In 2009, open houses in June and October floated redevelopment concepts with proponents and insider planning geeks and a few stray residents. Then a final open house on 19 January 2010 presented three concepts. On the basis of 92 survey responses, concept option B was selected, for having an approval by 59% of respondents. Even though the survey did not even allow for such a choice, 12% favored no significant change. Only two days after that final "consultation" a 21 January 2010 staff report was ready to go to Park Board. Do bureaucrats really move at warp speed? Or was that report just sitting around, already written, with a few blanks left to fill in?

The Park Board faced a roomful of mostly hostile speakers on 7 June 2010 at Strathcona Community Centre. The minutes for the two and a half hours of open question period record about five pages of public comment. Park Board sat through it all and then went ahead and did what it was going to do regardless of further public input. On 19 July 2010 Park Board awarded a $1.13 million construction contract to CAP Ventures Ltd.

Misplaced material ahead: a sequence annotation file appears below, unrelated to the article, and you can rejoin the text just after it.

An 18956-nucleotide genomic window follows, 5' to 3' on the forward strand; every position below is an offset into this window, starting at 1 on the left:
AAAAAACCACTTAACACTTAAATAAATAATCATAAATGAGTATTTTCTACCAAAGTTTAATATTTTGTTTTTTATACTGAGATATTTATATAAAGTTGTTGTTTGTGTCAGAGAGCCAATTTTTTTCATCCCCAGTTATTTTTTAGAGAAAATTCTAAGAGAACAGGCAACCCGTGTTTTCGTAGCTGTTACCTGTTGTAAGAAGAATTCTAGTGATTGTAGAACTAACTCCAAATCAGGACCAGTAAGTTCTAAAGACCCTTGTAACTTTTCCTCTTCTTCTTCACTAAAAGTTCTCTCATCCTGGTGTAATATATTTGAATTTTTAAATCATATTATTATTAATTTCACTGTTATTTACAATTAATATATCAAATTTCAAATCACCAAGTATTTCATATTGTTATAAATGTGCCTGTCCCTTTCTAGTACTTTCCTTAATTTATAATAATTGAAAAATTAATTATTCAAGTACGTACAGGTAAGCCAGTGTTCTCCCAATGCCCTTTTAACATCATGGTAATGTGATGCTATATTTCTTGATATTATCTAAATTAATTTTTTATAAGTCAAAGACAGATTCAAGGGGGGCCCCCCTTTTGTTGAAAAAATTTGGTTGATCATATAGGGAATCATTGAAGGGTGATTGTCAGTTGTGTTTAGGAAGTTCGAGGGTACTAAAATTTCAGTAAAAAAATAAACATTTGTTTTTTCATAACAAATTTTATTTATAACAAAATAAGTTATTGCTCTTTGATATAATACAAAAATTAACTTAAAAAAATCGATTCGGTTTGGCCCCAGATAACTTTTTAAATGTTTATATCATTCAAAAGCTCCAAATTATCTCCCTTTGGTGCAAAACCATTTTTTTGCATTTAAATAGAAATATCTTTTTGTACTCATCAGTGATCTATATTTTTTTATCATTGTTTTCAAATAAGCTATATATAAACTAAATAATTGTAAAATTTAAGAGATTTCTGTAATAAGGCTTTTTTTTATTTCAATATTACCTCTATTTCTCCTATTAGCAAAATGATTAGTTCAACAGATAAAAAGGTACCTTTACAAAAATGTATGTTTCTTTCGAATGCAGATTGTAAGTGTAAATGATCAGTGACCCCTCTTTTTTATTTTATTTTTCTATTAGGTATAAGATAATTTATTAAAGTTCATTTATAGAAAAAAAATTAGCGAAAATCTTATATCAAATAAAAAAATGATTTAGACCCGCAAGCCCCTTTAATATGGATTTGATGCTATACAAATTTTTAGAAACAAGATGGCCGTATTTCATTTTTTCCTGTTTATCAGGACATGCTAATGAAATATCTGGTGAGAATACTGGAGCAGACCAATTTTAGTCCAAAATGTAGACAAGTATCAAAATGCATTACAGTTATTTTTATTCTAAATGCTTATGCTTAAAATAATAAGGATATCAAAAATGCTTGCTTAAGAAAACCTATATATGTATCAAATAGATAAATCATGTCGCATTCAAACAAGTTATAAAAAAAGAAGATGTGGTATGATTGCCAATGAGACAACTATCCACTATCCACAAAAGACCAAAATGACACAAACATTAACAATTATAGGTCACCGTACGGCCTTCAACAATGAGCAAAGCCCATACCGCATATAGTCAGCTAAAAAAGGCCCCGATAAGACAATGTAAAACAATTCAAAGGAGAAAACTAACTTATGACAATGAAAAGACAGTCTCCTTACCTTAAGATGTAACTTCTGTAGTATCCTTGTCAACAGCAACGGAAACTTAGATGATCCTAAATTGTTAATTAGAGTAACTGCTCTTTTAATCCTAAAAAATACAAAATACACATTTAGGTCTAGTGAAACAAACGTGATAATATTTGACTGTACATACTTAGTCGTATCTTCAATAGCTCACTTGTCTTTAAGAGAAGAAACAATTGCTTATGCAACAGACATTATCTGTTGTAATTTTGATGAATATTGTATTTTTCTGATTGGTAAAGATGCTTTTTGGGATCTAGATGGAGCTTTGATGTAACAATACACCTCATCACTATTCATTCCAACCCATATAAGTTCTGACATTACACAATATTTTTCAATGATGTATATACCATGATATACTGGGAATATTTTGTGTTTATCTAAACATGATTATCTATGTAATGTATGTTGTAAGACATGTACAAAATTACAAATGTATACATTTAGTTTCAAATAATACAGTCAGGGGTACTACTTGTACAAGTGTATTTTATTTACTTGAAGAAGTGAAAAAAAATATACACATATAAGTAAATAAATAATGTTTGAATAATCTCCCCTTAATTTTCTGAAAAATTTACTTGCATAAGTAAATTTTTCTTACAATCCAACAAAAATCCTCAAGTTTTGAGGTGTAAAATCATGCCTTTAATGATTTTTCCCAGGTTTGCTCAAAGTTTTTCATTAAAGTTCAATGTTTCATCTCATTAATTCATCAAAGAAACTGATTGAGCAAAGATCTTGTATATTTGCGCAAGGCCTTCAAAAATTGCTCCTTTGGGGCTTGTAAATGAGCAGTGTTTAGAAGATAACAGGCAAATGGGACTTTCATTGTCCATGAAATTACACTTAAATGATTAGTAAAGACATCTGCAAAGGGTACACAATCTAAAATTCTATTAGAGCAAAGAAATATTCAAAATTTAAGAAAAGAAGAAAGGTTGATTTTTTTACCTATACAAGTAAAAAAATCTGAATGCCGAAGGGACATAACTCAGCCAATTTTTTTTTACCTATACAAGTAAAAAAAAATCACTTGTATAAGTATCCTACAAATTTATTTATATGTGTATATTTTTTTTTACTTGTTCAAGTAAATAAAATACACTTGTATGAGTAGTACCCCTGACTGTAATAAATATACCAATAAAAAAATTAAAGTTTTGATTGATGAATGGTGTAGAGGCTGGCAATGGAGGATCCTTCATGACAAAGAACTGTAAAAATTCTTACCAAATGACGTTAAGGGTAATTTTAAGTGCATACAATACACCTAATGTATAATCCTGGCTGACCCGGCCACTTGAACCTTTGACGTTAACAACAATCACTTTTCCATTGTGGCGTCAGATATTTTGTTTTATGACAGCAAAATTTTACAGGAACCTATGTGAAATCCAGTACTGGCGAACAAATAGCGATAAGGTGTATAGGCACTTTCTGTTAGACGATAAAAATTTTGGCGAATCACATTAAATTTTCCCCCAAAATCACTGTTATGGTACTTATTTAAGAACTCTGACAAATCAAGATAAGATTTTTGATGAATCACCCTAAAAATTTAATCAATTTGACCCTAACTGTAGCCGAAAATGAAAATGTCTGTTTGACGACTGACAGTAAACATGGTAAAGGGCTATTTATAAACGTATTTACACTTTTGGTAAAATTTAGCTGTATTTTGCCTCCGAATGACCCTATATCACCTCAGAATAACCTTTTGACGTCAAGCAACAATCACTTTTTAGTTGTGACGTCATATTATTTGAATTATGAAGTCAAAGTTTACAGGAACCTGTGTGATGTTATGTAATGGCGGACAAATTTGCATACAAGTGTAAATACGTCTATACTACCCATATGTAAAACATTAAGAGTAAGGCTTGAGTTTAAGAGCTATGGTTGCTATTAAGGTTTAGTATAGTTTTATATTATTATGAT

Vancouver Media Co-op has posted stories on Grandview Park actions that took place on 15 May 2010 (two  reports by Crustby and by Oshipeya), on 10 August 2010, and on 14 August 2010.

Hastings Sunrise North: An Even Bigger Third Front for Gentrification Forces

Part of Hastings Sunrise North falls within the northeast corner of Grandview-Woodland. City planners have recently told Norquay residents that the area centering on Hastings at Nanaimo will be the focus of the next neighbourhood centre planning. (This matches up with a city planning document from 2007 that named Main Street / Riley Park and Hastings Sunrise North as the next two locations.) The primary purposes of neighbourhood centres planning are:

•To mass rezone huge areas for "new housing types"

•To approximately double the rate of redevelopment in residential areas

•To accommodate yuppie desires to purchase brand new dwellings in Vancouver

•To spread tower development out of downtown into all Vancouver neighbourhoods

•To engineer the redevelopment of core commercial areas (and make those rents less affordable)